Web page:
I tell myself they can’t be dead, but just like the alpha team, we’ve lost them. Emptiness opens in my chest, like a dark cavern. I don’t cry. I don’t speak. I don’t feel.
I should go and find Kavan. I’m sure he’s distraught, but I don’t have the energy to move. I shut the lights off in my cabin and lay staring at the blackness.
We maintain our orbit around Gliese 581 d for a little longer. Although the Captain’s decided we’ll be moving on to the next planet, she wants to finish out the data capture here.
I’m analyzing the ice core readings that Jace’s team sent to us two days ago, but I have to keep rechecking my own work. Distracted, I’m making simple mistakes, and the task is taking twice as long as it should.
I don’t care about ice core samples or temperature graphs or barometric pressure. I just want to turn back the clock, insist we take more time observing the planet, maybe stop the team from ever leaving in the first place. But I can’t do that. So I work.
Later, when I’ve finally finished entering the last of the data, the door slides open. Vanir enters wearing a stricken expression.
“Are you okay?” I ask him.
He shakes his head. “Can I talk to you?” he whispers.
I get up and we walk together to the mess hall. It’s by no means private, but we find a quiet corner.
Vanir’s face is ashen and he shakes as he holds a steaming cup of coffee between both hands.
“What’s wrong? I mean, besides the obvious,” I ask.
“I don’t… I shouldn’t,” he stammers.
I tilt my head and wait for him to decide if he wants to tell me something or not.
“Aja, one of the GenMods might still be alive down there. On Gliese d.”
I can only stare at him. “What?” I finally say.
“After the storm and the avalanche, we lost contact with Endurance and with the entire crew. Satellite images couldn’t even find the landing site or the habitat. But the bio-link showed that someone was alive,” he says in a whispered rush.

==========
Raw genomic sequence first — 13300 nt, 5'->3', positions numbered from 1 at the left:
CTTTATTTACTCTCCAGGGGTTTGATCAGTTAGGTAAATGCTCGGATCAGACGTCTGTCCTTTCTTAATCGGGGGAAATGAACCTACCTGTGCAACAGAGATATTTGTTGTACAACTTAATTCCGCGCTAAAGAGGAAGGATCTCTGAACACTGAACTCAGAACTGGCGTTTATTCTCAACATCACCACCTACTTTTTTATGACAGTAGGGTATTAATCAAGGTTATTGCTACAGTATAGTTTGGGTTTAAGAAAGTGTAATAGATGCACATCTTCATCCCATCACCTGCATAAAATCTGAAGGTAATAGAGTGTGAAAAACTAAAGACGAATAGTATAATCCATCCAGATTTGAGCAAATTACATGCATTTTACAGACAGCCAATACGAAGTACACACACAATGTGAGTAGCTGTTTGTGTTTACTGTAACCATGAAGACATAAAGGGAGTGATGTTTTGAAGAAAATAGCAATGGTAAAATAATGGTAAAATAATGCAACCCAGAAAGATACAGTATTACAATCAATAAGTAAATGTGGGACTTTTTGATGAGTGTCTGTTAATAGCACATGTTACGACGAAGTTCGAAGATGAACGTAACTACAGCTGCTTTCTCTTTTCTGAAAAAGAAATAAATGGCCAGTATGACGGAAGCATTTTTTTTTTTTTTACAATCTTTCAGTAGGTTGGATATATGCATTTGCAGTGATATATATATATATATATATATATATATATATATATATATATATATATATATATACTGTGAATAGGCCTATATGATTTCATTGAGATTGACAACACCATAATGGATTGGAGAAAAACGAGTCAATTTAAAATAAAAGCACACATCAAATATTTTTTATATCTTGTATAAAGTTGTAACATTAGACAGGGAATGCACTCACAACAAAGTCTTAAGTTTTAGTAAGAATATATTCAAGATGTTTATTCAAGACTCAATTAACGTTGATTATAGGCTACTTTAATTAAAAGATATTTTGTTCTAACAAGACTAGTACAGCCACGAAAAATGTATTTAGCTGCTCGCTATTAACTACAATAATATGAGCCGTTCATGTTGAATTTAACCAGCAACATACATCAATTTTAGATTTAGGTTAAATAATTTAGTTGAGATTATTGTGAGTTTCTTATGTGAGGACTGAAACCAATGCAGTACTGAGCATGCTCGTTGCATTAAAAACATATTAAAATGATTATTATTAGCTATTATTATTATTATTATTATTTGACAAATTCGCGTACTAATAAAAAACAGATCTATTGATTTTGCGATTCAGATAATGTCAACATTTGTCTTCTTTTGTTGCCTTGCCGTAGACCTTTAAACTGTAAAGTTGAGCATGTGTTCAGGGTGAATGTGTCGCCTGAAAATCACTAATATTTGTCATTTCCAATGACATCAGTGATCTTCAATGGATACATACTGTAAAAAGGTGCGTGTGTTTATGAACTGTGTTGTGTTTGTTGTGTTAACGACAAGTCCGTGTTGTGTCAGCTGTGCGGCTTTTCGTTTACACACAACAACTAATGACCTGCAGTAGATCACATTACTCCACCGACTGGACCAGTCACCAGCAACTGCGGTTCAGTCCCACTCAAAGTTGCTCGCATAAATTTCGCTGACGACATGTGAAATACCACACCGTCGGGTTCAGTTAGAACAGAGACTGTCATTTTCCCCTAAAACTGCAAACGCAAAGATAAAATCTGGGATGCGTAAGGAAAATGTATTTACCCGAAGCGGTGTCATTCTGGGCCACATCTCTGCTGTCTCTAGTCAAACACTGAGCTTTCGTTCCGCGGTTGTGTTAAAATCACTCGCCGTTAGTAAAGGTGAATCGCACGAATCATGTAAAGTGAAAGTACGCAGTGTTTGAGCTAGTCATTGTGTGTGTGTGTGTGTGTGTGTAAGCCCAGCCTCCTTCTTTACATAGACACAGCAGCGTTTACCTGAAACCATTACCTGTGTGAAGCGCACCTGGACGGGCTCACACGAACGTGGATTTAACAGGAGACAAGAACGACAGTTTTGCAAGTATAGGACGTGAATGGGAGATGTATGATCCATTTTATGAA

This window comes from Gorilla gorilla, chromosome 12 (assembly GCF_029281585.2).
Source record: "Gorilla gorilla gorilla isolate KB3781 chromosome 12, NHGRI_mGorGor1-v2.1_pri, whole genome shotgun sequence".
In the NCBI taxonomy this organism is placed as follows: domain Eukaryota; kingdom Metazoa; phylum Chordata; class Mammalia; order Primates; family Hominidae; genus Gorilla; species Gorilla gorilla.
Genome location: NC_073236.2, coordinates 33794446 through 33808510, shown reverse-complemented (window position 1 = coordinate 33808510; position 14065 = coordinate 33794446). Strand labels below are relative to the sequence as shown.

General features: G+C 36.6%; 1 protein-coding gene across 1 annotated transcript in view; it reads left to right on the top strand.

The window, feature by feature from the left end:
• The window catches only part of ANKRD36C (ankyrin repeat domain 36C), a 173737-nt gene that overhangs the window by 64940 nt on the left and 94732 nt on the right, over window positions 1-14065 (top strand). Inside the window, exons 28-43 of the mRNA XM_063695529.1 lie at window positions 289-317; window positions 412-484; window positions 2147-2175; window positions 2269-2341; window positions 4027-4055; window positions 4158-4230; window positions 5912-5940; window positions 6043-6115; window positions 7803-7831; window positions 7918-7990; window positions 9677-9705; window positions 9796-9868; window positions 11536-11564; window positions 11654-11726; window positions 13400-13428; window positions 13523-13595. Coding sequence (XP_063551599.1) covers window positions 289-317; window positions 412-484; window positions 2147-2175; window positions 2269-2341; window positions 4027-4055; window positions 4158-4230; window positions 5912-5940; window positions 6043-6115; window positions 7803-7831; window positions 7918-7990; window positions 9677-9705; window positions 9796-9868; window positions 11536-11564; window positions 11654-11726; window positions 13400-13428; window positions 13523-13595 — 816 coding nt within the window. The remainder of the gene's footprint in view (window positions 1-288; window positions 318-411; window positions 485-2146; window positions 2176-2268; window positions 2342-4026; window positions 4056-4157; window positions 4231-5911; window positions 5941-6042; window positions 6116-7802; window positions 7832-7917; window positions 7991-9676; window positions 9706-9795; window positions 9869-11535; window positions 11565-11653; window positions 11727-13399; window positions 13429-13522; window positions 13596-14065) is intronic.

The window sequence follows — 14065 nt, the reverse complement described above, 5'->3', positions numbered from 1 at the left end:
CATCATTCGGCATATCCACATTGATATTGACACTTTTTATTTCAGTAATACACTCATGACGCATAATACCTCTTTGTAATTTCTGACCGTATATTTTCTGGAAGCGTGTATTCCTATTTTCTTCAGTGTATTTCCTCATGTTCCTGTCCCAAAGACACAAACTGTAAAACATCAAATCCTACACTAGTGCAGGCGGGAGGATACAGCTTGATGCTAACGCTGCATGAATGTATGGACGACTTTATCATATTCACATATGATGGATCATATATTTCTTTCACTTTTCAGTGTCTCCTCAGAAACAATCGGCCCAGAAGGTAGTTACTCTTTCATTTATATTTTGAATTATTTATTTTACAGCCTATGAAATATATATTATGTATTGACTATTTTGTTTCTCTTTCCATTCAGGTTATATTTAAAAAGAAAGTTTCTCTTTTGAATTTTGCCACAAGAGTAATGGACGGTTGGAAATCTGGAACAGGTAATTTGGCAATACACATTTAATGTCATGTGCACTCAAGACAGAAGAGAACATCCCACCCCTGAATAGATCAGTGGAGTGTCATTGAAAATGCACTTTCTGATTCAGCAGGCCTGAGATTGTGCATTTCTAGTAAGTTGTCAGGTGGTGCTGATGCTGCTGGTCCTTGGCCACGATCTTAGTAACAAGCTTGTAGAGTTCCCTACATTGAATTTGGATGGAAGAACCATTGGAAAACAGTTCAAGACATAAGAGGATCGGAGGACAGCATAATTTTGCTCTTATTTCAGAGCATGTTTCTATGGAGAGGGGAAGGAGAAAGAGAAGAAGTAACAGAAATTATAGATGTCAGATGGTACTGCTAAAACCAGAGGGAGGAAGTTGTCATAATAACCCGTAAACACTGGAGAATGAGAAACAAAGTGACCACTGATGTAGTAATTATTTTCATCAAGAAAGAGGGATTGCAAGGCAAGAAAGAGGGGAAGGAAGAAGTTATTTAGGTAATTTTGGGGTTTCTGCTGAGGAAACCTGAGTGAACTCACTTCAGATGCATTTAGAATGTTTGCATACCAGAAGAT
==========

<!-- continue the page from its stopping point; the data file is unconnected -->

“Why aren’t we sending down another lander on a rescue mission?”
“You know those ships can only make one round trip. If we send one down, we scrap a planetary mission.”
I know this. I know it, but it shouldn’t matter. We’ve left someone stranded on a hostile world, alone.
“Who is it?” I ask, needing to know, dreading the answer.
He swallows and blinks. “Jace.”
I close my eyes. My stomach churns, and an icy chill ripples up my spine. “She told us they were dead,” I say, as much to myself as to Vanir.
“She isn’t willing to sacrifice the mission. And she thinks he’d be dead before we got to him anyway, but…” Vanir stops himself mid-sentence.
“Why are you telling me?” I ask, suddenly furious.
His eyes widen at my tone, and he opens his mouth, but no sound comes out. Then, as suddenly as my anger flares, it dies into a cold ember, leaving only vague exhaustion in its wake. I feel sick and defeated. Hot tears threaten but don’t fall.
Vanir stands. His chair scrapes against the floor as he backs away. “I’m sorry, Aja,” he says in a barely audible voice.
I stare at the tabletop. Jace is alive. When I imagine him alone, maybe injured, somewhere on the surface of that planet, my chest constricts, and I can barely breathe. We cannot leave him.
The numbness of shock begins to wear off and my mind races. A series of actions form in my mind, a list, like the ones I make to keep me focused when I’m working. To tick the first one off, I need to get to the Genesis lab.
When I arrive, Kavan hovers over a screen in one corner of the lab gathering initial data on our next targeted star system.
“Hey,” I say to him when he looks up at me. His eyes are red-rimmed, and he holds a cup of coffee in one hand.
“How are you holding up?” he asks me.
I don’t answer the question but look around at the near empty room. “Where’s Ellison?”
Kavan squints at me. “Not here for another couple of hours. Why?”
I motion for him to join me at one of the computer terminals. I log into the medical interface and access the bio-links for the Genesis group. Without their monitors sending back information, the deceased team members are only names now. One-word names on an otherwise blank screen.
I click on Jace’s file and open it, then easily reestablish the link from the ship to the internal chip that tracks his pulse, oxygen level, and a whole slew of other biological information. There are no security measures in place to keep me from doing this. No one would think there’s a need. No one else would have reason to look.
Immediately a strong, steady heartbeat blips across the top of the screen. Kavan slumps heavily in his chair and gasps. Without thinking, I trace my figures across the moving line.
“We have to do something,” I say.
Kavan is still for a moment, and then slowly he nods.
From my station in the geo-bio lab, I hack into the ship’s engineering system and take the sub-space engines off-line. Then, I change the security codes and lock out access. It won’t take the engineering crew long to override what I’ve done, and they’ll be getting alerts already that something’s wrong, but it will buy us a little time. Hopefully a little time is all we need.
I race to the launch bay where Kavan is powering up Frontier, the ship that’s slated to fly the next Quest mission. He would likely have commanded this mission himself once we confirmed a planet for exploration. But right now, we are stealing it, and flying it down to Gliese d.
“Override the docking control system and prepare to open the bay doors on my command,” Kavan says.